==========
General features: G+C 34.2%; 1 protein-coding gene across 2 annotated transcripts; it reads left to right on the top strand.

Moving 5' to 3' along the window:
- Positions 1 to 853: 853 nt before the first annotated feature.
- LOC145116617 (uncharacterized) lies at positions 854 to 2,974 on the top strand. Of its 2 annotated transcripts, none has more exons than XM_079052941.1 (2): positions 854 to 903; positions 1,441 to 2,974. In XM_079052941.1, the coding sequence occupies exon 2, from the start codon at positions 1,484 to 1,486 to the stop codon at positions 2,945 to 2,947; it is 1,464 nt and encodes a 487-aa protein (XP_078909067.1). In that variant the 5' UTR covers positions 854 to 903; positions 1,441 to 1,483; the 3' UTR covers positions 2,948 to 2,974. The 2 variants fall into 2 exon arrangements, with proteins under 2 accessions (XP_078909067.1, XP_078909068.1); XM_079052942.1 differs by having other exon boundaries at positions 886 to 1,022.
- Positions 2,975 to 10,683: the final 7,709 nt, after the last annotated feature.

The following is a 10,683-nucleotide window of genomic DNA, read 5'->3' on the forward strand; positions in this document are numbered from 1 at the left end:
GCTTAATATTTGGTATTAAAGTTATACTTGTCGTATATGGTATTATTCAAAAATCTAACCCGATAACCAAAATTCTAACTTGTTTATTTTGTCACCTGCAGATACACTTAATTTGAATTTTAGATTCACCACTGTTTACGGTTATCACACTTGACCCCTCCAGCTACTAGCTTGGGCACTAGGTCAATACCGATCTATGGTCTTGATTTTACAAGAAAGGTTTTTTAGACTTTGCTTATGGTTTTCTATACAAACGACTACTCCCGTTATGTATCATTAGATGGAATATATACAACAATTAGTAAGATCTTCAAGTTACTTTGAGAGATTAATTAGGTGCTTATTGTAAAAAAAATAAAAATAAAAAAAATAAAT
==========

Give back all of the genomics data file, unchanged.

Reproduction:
General features: G+C 34.2%; 1 protein-coding gene across 2 annotated transcripts; it reads left to right on the top strand.

Moving 5' to 3' along the window:
- Positions 1 to 853: 853 nt before the first annotated feature.
- LOC145116617 (uncharacterized) lies at positions 854 to 2,974 on the top strand. Of its 2 annotated transcripts, none has more exons than XM_079052941.1 (2): positions 854 to 903; positions 1,441 to 2,974. In XM_079052941.1, the coding sequence occupies exon 2, from the start codon at positions 1,484 to 1,486 to the stop codon at positions 2,945 to 2,947; it is 1,464 nt and encodes a 487-aa protein (XP_078909067.1). In that variant the 5' UTR covers positions 854 to 903; positions 1,441 to 1,483; the 3' UTR covers positions 2,948 to 2,974. The 2 variants fall into 2 exon arrangements, with proteins under 2 accessions (XP_078909067.1, XP_078909068.1); XM_079052942.1 differs by having other exon boundaries at positions 886 to 1,022.
- Positions 2,975 to 10,683: the final 7,709 nt, after the last annotated feature.

The following is a 10,683-nucleotide window of genomic DNA, read 5'->3' on the forward strand; positions in this document are numbered from 1 at the left end:
GCTTAATATTTGGTATTAAAGTTATACTTGTCGTATATGGTATTATTCAAAAATCTAACCCGATAACCAAAATTCTAACTTGTTTATTTTGTCACCTGCAGATACACTTAATTTGAATTTTAGATTCACCACTGTTTACGGTTATCACACTTGACCCCTCCAGCTACTAGCTTGGGCACTAGGTCAATACCGATCTATGGTCTTGATTTTACAAGAAAGGTTTTTTAGACTTTGCTTATGGTTTTCTATACAAACGACTACTCCCGTTATGTATCATTAGATGGAATATATACAACAATTAGTAAGATCTTCAAGTTACTTTGAGAGATTAATTAGGTGCTTATTGTAAAAAAAATAAAAATAAAAAAAATAAAT